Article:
We can start with some good news. China is buying US corn, wheat and beans! Exports reported this week were massive. It was mostly new crop and it was widely expected since we have seen these sales announced individually over the last week, but it was still very nice to see. Many people have asked me why the market has not reacted to this positive news. The answer is that, as has been the theme this year, it seems that every time we get a piece of good news there are several pieces of bad news to offset. Right now the bad news is escalating tensions with China. The forced closing of a Chinese consulate in the US also happened this week and points to increasing tension with China. These actions seem to be an escalation from the rhetoric traded back and forth over the last few months. The market will be very sensitive if that continues to escalate or quiets down. Resurging virus cases across the country calling into question economic reopenings are also not bullish for demand as energy demand seems to be leveling off again.
Another big positive is weakness in the US dollar. With our prices where they are, noone that grows or uses ag commodities is making money. However, other countries (like Brazil) have record high prices since their currency is so weak so they are expanding acreage and gaining market share. A weakening dollar will make our exports more competitive in the world market and we desperately need exports to help offset our unknown domestic demand. A weakening dollar could be a really big deal for all ag commodities if it continues. A weakening dollar has preceded many of the big rallies in the grains and oilseeds.
The weather in the Midwest has moderated significantly. There has been enough moisture flow to generate enough storm activity to mitigate the heat in much of the Midwest. It was very hot and very dry weather forecast that sparked the weather concern. The heat is still there but there has been fairly widespread rains to help. This is not the whole Midwest, but enough coverage to reduce the concern. There is a significant area of Iowa that has seen drought conditions get worse, but they have subsoil moisture reserves to draw on. Weather will be less of a factor for corn going forward as we get over the hump on pollination. August weather makes beans so there is still time for a weather story in beans.
It has been a very low volume week in corn and the trade has not moved a lot other than a slow bleed lower. We are approaching the point where weather is not going to matter nearly as much. Once the weather matters less, we have to face the issues in demand. We have to debate how much ethanol demand was lost and how much China will buy from us. The way everything has been going this year, I do not feel we need to hold everything waiting for China to bail us out. If you did not price anything this summer, i think you need to be pricing a little now on an up day and hoping you are wrong. Barring something major from China or demand, i think we should be prepared for pretty seasonal trade from here. This means a drift lower until we make a seasonal low in late Sept early Oct. Then the possibility of a bounce from there.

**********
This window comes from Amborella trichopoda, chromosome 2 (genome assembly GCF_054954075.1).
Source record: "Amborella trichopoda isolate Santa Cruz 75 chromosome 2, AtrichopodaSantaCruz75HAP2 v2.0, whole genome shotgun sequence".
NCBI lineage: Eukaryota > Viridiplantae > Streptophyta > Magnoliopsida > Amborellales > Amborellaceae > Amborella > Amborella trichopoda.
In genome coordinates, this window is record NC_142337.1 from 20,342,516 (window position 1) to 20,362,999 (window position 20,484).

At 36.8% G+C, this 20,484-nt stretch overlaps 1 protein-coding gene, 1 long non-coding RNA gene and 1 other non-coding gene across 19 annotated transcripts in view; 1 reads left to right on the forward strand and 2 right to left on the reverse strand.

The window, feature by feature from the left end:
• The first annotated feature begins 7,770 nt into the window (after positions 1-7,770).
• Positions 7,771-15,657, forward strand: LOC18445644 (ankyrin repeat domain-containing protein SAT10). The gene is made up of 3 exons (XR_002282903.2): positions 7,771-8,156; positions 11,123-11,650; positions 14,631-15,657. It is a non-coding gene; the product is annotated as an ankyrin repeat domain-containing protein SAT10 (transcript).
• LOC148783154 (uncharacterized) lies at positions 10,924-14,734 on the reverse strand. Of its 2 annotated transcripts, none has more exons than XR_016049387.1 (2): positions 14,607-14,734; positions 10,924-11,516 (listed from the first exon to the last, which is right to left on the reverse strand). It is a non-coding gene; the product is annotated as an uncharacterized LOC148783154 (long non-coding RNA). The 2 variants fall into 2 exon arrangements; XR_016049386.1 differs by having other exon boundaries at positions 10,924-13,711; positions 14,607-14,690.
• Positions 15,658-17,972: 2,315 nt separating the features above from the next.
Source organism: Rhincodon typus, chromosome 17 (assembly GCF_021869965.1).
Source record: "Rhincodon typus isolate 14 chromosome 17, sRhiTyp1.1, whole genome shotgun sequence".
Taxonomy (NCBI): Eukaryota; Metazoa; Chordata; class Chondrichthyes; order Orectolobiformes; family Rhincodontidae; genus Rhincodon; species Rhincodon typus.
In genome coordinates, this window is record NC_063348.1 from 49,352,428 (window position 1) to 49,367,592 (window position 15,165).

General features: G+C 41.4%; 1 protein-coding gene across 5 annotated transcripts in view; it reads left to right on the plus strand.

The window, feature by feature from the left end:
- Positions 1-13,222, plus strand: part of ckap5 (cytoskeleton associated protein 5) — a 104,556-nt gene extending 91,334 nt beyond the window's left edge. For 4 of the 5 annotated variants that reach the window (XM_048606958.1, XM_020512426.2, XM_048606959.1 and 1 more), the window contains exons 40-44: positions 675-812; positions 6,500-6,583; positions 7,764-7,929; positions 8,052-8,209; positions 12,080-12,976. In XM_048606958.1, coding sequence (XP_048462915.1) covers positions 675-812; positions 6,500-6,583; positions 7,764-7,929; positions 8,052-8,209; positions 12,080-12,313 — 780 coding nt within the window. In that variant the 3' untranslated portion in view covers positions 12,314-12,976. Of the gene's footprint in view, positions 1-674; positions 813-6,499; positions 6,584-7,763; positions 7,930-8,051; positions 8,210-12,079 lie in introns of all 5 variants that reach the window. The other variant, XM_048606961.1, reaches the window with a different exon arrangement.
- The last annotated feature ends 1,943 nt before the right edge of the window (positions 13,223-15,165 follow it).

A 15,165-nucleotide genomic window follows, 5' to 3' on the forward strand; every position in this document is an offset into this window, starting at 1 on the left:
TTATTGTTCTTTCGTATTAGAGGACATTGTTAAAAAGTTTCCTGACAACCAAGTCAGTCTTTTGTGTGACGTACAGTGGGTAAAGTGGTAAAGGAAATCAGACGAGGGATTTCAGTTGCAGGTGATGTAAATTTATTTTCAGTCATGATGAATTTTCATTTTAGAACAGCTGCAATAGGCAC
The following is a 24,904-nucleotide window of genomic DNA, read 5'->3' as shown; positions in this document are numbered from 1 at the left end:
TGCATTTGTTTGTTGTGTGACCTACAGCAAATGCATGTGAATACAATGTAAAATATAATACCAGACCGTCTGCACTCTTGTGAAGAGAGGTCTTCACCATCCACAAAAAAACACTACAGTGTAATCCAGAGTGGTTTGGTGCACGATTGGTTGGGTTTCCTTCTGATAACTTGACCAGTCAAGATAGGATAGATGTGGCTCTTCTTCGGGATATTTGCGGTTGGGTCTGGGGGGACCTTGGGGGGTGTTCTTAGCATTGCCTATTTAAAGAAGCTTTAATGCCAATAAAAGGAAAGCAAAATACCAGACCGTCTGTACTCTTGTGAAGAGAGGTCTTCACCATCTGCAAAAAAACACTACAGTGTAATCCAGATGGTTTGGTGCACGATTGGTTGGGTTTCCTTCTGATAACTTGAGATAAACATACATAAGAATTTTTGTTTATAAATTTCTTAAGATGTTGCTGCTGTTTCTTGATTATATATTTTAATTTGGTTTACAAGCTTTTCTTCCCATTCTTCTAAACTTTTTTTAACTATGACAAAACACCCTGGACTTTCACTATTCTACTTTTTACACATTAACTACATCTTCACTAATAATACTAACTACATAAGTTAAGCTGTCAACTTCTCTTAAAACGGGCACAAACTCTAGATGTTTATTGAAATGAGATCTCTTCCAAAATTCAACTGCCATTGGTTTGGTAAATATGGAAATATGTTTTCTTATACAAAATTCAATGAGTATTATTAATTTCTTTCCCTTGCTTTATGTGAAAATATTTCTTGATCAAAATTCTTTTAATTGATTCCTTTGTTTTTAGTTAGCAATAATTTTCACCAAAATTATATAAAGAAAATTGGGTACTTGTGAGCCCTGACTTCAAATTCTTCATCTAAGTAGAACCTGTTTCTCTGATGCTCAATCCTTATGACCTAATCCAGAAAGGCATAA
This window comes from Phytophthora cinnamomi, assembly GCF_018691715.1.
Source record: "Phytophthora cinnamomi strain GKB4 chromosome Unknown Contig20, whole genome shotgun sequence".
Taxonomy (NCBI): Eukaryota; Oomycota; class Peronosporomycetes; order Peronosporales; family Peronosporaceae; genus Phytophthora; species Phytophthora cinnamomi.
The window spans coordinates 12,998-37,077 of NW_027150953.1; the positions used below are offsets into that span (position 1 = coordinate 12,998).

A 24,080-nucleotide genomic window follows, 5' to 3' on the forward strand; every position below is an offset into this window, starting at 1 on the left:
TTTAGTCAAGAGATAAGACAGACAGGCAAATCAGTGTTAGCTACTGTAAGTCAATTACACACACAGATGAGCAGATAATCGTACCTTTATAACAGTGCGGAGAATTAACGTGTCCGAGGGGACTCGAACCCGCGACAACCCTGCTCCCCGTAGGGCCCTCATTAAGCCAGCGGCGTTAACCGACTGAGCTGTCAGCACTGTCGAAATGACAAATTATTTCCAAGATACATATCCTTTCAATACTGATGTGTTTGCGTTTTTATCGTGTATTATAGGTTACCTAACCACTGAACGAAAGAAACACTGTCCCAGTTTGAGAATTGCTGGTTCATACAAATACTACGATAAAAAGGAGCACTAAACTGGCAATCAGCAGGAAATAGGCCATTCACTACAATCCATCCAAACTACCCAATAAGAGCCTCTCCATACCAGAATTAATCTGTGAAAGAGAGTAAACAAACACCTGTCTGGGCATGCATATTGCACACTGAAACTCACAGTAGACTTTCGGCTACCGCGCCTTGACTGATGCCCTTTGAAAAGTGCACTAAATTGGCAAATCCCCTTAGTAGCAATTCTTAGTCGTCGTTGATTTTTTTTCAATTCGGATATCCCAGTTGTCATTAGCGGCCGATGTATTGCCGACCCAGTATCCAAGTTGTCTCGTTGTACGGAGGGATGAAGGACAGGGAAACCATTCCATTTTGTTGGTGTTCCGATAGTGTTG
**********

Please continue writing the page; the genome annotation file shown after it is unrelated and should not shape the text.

There has been some corn cut in the south but just getting started. I think harvest is going to be slow to get started in NC and Southeast VA so there should still be some good Aug basis numbers available in many markets. If you need to move more corn for Aug, you need to be shopping now.
Soybeans have felt some strength this week, but on low volume. Chinese purchases along with the weaker dollar have helped. Cargos from South America to China have slowed down but probably because they are just about out of beans down there. The trade deal was supposed to give us back our positions as number one supplier, not supplier of last resort. The market has not seen enough of a shift back to being the preferred supplier to react more. Weather has been non threatening but August weather matters more.
If you have not sold any beans, you need to be hedging beans above $9. It is not where we wanted to be, but we need to manage risk. There is upside if China continues to buy, but there is also downside if relations continue to deteriorate. To manage risk, you must scale in sales, not try to hit the top.
Wheat rally has seemed to run out of gas this week as it trades sideways. It is holding support fairly well but cannot get enough traction for more upside. Such is the nature of wheat. Chicago wheat should be the strongest of all the wheat contracts. Soft wheat is the tightest. Rumors of Russia export restrictions and adverse weather in Argentina has helped wheat.
You need to be scaling in sales of old crop wheat if you have not sold any on this latest move above $5. We can still be patient on new crop, working orders above $5.50. Basis is soft right now as enough wheat is moved to make room for corn. As soon as we get into the fall, wheat will not be as easy to get out of bins. Basis gets much stronger in Oct, Nov and Dec.
Cotton was the lone commodity with poor exports this week. We are entering the time of year when exports typically do slow down. Better weather in Texas has also contributed to weakness on the board. Cotton is just drifting now. An improvement in the macros or in trade rhetoric will help cotton. We are still below support price so not much to do on cotton here.
Cumulative Precip for Last 7 Days
Forecast Precip for next 7 Days